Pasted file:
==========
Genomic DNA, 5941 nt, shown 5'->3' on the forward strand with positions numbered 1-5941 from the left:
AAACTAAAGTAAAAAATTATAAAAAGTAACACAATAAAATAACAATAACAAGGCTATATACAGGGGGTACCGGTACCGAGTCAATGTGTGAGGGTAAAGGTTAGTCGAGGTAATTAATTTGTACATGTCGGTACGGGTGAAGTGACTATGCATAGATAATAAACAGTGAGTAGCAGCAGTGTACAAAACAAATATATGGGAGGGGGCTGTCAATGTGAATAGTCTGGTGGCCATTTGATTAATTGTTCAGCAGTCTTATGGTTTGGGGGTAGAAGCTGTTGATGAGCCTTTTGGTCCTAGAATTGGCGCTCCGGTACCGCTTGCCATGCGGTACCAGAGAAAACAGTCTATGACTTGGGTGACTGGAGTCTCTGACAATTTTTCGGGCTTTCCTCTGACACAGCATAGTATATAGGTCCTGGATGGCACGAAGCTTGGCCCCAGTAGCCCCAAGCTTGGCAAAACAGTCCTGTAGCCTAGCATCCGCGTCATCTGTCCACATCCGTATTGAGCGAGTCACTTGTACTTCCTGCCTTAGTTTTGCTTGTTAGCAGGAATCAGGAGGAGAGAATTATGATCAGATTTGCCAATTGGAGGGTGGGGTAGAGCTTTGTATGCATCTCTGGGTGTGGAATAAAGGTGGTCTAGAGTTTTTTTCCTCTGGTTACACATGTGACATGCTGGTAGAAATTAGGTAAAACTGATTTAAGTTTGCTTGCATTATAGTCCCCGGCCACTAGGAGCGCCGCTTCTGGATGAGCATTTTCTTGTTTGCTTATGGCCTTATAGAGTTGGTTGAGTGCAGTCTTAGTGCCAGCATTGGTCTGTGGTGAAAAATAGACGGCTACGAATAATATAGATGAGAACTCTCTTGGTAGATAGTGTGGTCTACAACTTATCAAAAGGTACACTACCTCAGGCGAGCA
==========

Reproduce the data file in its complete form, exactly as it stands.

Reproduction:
Genomic DNA, 5941 nt, shown 5'->3' on the forward strand with positions numbered 1-5941 from the left:
AAACTAAAGTAAAAAATTATAAAAAGTAACACAATAAAATAACAATAACAAGGCTATATACAGGGGGTACCGGTACCGAGTCAATGTGTGAGGGTAAAGGTTAGTCGAGGTAATTAATTTGTACATGTCGGTACGGGTGAAGTGACTATGCATAGATAATAAACAGTGAGTAGCAGCAGTGTACAAAACAAATATATGGGAGGGGGCTGTCAATGTGAATAGTCTGGTGGCCATTTGATTAATTGTTCAGCAGTCTTATGGTTTGGGGGTAGAAGCTGTTGATGAGCCTTTTGGTCCTAGAATTGGCGCTCCGGTACCGCTTGCCATGCGGTACCAGAGAAAACAGTCTATGACTTGGGTGACTGGAGTCTCTGACAATTTTTCGGGCTTTCCTCTGACACAGCATAGTATATAGGTCCTGGATGGCACGAAGCTTGGCCCCAGTAGCCCCAAGCTTGGCAAAACAGTCCTGTAGCCTAGCATCCGCGTCATCTGTCCACATCCGTATTGAGCGAGTCACTTGTACTTCCTGCCTTAGTTTTGCTTGTTAGCAGGAATCAGGAGGAGAGAATTATGATCAGATTTGCCAATTGGAGGGTGGGGTAGAGCTTTGTATGCATCTCTGGGTGTGGAATAAAGGTGGTCTAGAGTTTTTTTCCTCTGGTTACACATGTGACATGCTGGTAGAAATTAGGTAAAACTGATTTAAGTTTGCTTGCATTATAGTCCCCGGCCACTAGGAGCGCCGCTTCTGGATGAGCATTTTCTTGTTTGCTTATGGCCTTATAGAGTTGGTTGAGTGCAGTCTTAGTGCCAGCATTGGTCTGTGGTGAAAAATAGACGGCTACGAATAATATAGATGAGAACTCTCTTGGTAGATAGTGTGGTCTACAACTTATCAAAAGGTACACTACCTCAGGCGAGCA